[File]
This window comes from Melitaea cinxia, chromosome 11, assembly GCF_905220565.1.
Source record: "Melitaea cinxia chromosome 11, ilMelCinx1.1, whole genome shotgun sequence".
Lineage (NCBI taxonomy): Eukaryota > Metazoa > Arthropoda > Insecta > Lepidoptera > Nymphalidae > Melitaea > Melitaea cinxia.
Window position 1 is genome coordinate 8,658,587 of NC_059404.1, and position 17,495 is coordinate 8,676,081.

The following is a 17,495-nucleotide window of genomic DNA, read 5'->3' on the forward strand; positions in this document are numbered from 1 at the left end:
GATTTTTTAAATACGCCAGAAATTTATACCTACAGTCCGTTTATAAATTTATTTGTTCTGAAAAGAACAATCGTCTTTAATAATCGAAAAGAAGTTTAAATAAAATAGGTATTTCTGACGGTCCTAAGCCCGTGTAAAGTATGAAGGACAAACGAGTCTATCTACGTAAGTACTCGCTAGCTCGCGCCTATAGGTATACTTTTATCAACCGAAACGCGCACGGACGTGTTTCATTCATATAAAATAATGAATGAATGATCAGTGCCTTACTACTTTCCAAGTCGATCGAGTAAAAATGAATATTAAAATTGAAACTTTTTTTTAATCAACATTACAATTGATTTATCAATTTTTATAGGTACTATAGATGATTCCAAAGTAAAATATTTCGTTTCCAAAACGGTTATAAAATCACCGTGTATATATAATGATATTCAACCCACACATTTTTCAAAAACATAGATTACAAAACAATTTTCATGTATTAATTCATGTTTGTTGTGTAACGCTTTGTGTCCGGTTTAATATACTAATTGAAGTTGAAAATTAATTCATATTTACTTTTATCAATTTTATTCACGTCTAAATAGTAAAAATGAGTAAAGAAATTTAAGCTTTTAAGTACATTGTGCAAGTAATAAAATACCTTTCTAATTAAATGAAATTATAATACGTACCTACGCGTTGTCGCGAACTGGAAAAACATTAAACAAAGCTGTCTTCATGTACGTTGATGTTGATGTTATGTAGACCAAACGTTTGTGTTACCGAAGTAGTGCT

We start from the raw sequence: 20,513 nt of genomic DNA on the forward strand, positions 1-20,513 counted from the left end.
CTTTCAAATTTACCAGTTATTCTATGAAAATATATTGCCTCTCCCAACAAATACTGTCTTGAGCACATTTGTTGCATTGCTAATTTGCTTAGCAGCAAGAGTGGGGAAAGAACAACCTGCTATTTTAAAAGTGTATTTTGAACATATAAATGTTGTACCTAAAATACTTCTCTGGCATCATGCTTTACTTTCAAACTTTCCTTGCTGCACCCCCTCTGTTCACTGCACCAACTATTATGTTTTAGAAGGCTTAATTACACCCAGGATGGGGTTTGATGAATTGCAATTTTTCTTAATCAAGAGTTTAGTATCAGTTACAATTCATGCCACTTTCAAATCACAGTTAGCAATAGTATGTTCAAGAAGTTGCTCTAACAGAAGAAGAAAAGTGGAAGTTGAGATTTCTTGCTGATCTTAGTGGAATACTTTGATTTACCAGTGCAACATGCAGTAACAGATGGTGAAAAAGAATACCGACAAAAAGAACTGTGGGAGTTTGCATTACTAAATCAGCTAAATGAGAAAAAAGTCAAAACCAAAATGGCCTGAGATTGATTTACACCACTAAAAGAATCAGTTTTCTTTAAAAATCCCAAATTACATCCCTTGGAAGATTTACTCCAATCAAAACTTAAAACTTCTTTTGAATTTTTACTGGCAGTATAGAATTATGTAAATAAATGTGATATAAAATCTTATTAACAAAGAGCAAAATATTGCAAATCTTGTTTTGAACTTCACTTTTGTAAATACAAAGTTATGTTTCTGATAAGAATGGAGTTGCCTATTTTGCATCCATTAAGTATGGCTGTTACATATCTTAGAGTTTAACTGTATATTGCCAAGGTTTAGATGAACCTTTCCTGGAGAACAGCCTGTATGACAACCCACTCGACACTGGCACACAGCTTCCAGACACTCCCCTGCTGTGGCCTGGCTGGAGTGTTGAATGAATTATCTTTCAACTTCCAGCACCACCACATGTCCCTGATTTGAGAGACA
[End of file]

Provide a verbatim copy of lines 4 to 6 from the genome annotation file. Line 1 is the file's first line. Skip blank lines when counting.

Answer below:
Window position 1 is genome coordinate 8,658,587 of NC_059404.1, and position 17,495 is coordinate 8,676,081.

The following is a 17,495-nucleotide window of genomic DNA, read 5'->3' on the forward strand; positions in this document are numbered from 1 at the left end:
GATTTTTTAAATACGCCAGAAATTTATACCTACAGTCCGTTTATAAATTTATTTGTTCTGAAAAGAACAATCGTCTTTAATAATCGAAAAGAAGTTTAAATAAAATAGGTATTTCTGACGGTCCTAAGCCCGTGTAAAGTATGAAGGACAAACGAGTCTATCTACGTAAGTACTCGCTAGCTCGCGCCTATAGGTATACTTTTATCAACCGAAACGCGCACGGACGTGTTTCATTCATATAAAATAATGAATGAATGATCAGTGCCTTACTACTTTCCAAGTCGATCGAGTAAAAATGAATATTAAAATTGAAACTTTTTTTTAATCAACATTACAATTGATTTATCAATTTTTATAGGTACTATAGATGATTCCAAAGTAAAATATTTCGTTTCCAAAACGGTTATAAAATCACCGTGTATATATAATGATATTCAACCCACACATTTTTCAAAAACATAGATTACAAAACAATTTTCATGTATTAATTCATGTTTGTTGTGTAACGCTTTGTGTCCGGTTTAATATACTAATTGAAGTTGAAAATTAATTCATATTTACTTTTATCAATTTTATTCACGTCTAAATAGTAAAAATGAGTAAAGAAATTTAAGCTTTTAAGTACATTGTGCAAGTAATAAAATACCTTTCTAATTAAATGAAATTATAATACGTACCTACGCGTTGTCGCGAACTGGAAAAACATTAAACAAAGCTGTCTTCATGTACGTTGATGTTGATGTTATGTAGACCAAACGTTTGTGTTACCGAAGTAGTGCT